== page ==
corporations and restrictions on the repatriation for
foreign dividends are removed as well as restrictions on
individuals to invest in foreign firms listed on the South
African exchanges. Even though there are no restrictions
on corporations' foreign direct investment, corporations
will still be required to apply to the Reserve Bank for
approval. Limits on pension funds, insurance companies,
mutual funds (unit trusts) and individuals are still in
place but expectations are that they will be removed soon.
More relaxed exchange controls for corporations should
help the government's goal of investment reaching 25
percent of GDP by 2014. End Comment.


5. In September, consumer prices increased 1.3 percent
(y/y) slightly higher than August's y/y increase of 1
percent, and consumer prices excluding mortgages (CPIX)
increased 3.7 percent well within the market expectations
of 3.9 percent. Increases in transport and food explained
much of September's increase in prices while declines in
housing and medical care and expenses offset the sharp
increase in transport expenses. Administered prices
(price set by either government or official regulatory
body rather than the market) continued to show strong
growth, increasing by 7.4 percent in September. Food
inflation increased of 1.6 percent annually compared to
1.4 percent in August. So far, rain in South Africa has
not been sufficient to plant, although increased imports
can increase domestic food supplies. Rising food costs
and oil prices are potential future risks, although the
current rand strength will mitigate the impact of
increased inflation coming from imports. Source:
Standard Bank CPI Alert, October 27; Statistics SA Release
P 0141.1 and Discussion Document, Administered Prices
September 2004.


6. The Bilateral Chamber Consultative Committee, an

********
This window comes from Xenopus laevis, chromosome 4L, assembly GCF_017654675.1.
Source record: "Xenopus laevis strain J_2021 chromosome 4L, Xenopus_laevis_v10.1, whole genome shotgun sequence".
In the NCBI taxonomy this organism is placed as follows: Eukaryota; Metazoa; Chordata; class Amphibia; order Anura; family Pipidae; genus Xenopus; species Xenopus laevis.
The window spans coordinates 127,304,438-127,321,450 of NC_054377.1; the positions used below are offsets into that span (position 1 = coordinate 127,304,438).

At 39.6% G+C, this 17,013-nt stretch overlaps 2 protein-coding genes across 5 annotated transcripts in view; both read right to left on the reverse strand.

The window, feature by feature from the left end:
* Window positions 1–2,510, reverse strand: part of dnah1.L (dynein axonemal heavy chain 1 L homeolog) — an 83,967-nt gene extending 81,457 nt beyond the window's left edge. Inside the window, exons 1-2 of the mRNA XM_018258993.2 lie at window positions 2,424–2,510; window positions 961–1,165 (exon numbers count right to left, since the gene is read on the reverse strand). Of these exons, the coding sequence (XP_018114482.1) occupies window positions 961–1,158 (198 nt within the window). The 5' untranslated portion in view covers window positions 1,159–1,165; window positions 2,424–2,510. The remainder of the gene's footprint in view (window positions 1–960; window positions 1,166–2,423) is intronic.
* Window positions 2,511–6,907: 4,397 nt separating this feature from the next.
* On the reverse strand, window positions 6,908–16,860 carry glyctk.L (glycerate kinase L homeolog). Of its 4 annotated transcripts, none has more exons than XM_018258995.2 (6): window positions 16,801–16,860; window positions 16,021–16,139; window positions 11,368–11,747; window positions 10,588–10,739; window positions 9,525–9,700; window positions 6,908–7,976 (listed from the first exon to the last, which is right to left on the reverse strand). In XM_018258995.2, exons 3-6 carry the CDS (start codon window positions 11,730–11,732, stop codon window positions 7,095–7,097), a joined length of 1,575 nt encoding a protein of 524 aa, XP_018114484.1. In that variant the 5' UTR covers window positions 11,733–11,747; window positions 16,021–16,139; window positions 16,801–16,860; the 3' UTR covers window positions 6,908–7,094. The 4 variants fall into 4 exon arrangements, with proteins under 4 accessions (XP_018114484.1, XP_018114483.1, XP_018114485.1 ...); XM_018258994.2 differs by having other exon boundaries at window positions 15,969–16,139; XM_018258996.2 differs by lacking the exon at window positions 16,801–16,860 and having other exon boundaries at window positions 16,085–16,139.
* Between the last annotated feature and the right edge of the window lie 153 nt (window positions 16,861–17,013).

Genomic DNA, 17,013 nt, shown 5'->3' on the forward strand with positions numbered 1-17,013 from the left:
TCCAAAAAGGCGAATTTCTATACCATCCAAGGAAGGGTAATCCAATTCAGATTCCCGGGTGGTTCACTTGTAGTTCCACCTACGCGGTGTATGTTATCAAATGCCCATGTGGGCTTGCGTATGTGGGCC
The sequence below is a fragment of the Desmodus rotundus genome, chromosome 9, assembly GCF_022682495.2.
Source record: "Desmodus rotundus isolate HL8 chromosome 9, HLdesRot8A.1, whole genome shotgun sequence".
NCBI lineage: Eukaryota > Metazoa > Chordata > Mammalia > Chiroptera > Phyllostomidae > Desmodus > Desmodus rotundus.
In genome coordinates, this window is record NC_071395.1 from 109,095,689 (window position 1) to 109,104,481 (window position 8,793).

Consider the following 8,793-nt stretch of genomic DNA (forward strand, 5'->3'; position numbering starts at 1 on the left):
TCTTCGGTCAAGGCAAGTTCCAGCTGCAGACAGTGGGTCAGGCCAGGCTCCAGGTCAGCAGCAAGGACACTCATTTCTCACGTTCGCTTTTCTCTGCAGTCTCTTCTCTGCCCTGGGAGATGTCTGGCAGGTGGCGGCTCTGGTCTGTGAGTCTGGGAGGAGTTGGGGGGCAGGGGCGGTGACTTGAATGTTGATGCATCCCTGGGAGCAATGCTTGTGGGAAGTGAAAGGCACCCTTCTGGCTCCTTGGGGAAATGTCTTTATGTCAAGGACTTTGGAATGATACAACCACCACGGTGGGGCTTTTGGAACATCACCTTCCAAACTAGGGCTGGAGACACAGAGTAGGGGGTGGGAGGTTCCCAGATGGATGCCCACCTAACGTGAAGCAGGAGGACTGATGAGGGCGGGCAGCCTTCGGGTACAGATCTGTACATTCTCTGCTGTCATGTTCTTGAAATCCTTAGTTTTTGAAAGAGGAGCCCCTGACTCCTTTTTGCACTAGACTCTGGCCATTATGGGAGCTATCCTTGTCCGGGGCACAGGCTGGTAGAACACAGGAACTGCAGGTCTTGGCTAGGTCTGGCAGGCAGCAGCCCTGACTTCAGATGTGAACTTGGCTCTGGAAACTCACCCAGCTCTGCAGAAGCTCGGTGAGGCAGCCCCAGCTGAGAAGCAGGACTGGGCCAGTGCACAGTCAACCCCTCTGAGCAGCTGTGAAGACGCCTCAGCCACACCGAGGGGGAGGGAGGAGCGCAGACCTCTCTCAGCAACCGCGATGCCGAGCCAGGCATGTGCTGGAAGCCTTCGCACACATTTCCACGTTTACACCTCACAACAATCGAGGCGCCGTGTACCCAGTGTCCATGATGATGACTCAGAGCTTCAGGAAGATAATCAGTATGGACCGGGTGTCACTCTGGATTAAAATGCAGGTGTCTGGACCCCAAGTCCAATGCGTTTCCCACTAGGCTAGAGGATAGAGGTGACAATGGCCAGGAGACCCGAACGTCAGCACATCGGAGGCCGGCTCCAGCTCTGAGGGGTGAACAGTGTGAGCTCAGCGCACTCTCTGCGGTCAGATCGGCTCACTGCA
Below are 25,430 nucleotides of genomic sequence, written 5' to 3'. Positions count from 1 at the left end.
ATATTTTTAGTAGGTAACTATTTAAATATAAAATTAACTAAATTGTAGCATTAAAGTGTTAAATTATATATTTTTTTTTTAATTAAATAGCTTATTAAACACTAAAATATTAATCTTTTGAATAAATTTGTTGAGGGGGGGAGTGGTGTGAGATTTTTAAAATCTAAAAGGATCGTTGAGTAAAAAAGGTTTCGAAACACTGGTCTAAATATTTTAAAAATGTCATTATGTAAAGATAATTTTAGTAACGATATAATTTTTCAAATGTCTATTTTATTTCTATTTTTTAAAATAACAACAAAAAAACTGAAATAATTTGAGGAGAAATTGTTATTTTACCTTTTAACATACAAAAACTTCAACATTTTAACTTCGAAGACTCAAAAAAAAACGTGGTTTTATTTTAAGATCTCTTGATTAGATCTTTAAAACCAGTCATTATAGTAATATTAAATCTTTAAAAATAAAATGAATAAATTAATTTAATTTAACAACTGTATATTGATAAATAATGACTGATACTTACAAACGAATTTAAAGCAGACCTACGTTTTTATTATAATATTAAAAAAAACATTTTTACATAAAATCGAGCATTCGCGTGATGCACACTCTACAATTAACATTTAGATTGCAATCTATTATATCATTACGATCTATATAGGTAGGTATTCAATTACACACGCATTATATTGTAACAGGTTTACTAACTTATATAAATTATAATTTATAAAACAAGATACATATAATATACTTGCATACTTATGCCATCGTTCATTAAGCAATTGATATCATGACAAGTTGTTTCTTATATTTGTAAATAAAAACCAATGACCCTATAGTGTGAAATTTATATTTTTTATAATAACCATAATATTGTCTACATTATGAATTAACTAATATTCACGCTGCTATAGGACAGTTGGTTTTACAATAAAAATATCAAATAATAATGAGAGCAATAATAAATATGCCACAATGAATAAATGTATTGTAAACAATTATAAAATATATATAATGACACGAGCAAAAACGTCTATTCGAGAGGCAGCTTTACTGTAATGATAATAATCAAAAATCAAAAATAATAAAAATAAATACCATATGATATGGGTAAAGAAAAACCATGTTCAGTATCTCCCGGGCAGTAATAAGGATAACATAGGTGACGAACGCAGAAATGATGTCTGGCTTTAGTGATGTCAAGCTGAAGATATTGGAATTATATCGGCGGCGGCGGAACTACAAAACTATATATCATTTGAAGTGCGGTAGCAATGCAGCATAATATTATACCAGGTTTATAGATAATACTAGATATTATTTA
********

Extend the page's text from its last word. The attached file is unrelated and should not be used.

informal group of business chambers representing about
3000 foreign companies with more than R360 billion ($58
billion) investments in South Africa conducted a survey
among 252 of its member companies from May to June 2004
and its findings were presented to Parliament's Trade and
Industry Portfolio Committee. Germany, France, the UK,
Italy, Sweden, the Netherlands and Finland were
represented in the survey. Of the companies that
responded, 59 percent said developments in Zimbabwe had
affected their businesses, while 79 percent rated
government's HIV/AIDS policy as "bad to very bad". In the
recent survey, 78 percent of respondents found the economy
to be satisfactory to excellent, compared with 31 percent
in 2002, and 95 percent expected it to remain the same or
improve. Sixty percent felt that investment would
increase and 47 percent had created new jobs. Fourteen
percent of firms indicated intentions to disinvest, citing
this as a natural process within globalization. A
reasonable return on investment, cheap electricity and a
competitive marketplace were some of the positive economic
features cited, though the rand's volatility had caused
problems. Levels of confidence in the government had
strengthened considerably, with 53 percent expressing
increased confidence, compared with only 32 percent in
2002. Relative confidence was expressed in the future of
a market-driven economy (70 percent), balanced taxation
(53 percent), democracy (46 percent), political leadership
(34 percent), and equal opportunities for foreign business
(32 percent). However, significant concern was expressed
over corruption, the competence of the civil service,
inflexible labor regulations and crime and violence.
There was strong pessimism about the accountability of
trade unions, labor productivity, investment incentives,
and the free transfer of funds out of South Africa. While
the survey findings were positive in many areas, some ANC
Members of Parliament, including committee chairman Ben
Martins, latched on to the negative perceptions and
expressed skepticism about its objectivity and the
validity of the findings, questioning the reasons for
including question about Zimbabwe on the survey and
arguing that Zimbabwe was no different to any other
African country. Source: Business Day, October 25.

7. The producer price index (PPI) increased 1.4 percent
in September, lower than the Reuters consensus view of 1.8
percent. The main contributors to September's rise were
increases in the prices of petroleum and coal products as
well as the prices of basic metals. While oil prices are
still high, the rand maintained its strength, averaging
R6.5 per dollar in September. The rand has strengthened
further in October, offsetting some of the inflationary
impact of rising oil prices. Domestic producer prices
increased by 2.4 percent while imported producer prices
declined by 1.7 percent. Lower electricity prices,
declining by 28 percent as Eskom switched from higher
winter prices to summer, contributed to September's
moderation in producer inflation. Source: Business
Report, October 29; Standard Bank PPI Alert, October 29.